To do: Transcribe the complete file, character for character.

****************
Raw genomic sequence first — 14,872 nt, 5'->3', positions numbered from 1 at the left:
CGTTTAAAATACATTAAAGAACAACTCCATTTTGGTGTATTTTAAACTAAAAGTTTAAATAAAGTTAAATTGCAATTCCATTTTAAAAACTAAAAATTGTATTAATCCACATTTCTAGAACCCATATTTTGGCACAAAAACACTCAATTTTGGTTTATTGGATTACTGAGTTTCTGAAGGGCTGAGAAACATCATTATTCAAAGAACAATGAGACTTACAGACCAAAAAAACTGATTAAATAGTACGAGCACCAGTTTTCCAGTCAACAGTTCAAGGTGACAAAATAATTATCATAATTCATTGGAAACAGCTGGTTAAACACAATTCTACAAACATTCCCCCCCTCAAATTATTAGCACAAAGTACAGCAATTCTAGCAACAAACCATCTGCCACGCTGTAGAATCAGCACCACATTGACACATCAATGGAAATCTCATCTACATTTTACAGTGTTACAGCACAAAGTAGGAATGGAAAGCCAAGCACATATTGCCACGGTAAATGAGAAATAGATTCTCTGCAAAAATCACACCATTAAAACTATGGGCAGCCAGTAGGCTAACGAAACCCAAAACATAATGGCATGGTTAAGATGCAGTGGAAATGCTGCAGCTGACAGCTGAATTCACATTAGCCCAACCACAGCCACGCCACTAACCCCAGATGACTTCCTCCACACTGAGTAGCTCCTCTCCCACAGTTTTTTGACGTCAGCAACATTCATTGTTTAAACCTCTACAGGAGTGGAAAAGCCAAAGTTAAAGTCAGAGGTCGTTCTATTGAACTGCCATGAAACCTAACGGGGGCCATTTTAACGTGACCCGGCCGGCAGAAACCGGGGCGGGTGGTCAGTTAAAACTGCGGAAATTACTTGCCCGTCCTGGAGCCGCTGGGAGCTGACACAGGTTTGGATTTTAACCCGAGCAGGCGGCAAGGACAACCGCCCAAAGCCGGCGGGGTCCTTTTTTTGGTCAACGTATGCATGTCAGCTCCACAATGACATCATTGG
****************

Raw genomic sequence first — 14,872 nt, 5'->3', positions numbered from 1 at the left:
CGTTTAAAATACATTAAAGAACAACTCCATTTTGGTGTATTTTAAACTAAAAGTTTAAATAAAGTTAAATTGCAATTCCATTTTAAAAACTAAAAATTGTATTAATCCACATTTCTAGAACCCATATTTTGGCACAAAAACACTCAATTTTGGTTTATTGGATTACTGAGTTTCTGAAGGGCTGAGAAACATCATTATTCAAAGAACAATGAGACTTACAGACCAAAAAAACTGATTAAATAGTACGAGCACCAGTTTTCCAGTCAACAGTTCAAGGTGACAAAATAATTATCATAATTCATTGGAAACAGCTGGTTAAACACAATTCTACAAACATTCCCCCCCTCAAATTATTAGCACAAAGTACAGCAATTCTAGCAACAAACCATCTGCCACGCTGTAGAATCAGCACCACATTGACACATCAATGGAAATCTCATCTACATTTTACAGTGTTACAGCACAAAGTAGGAATGGAAAGCCAAGCACATATTGCCACGGTAAATGAGAAATAGATTCTCTGCAAAAATCACACCATTAAAACTATGGGCAGCCAGTAGGCTAACGAAACCCAAAACATAATGGCATGGTTAAGATGCAGTGGAAATGCTGCAGCTGACAGCTGAATTCACATTAGCCCAACCACAGCCACGCCACTAACCCCAGATGACTTCCTCCACACTGAGTAGCTCCTCTCCCACAGTTTTTTGACGTCAGCAACATTCATTGTTTAAACCTCTACAGGAGTGGAAAAGCCAAAGTTAAAGTCAGAGGTCGTTCTATTGAACTGCCATGAAACCTAACGGGGGCCATTTTAACGTGACCCGGCCGGCAGAAACCGGGGCGGGTGGTCAGTTAAAACTGCGGAAATTACTTGCCCGTCCTGGAGCCGCTGGGAGCTGACACAGGTTTGGATTTTAACCCGAGCAGGCGGCAAGGACAACCGCCCAAAGCCGGCGGGGTCCTTTTTTTGGTCAACGTATGCATGTCAGCTCCACAATGACATCATTGG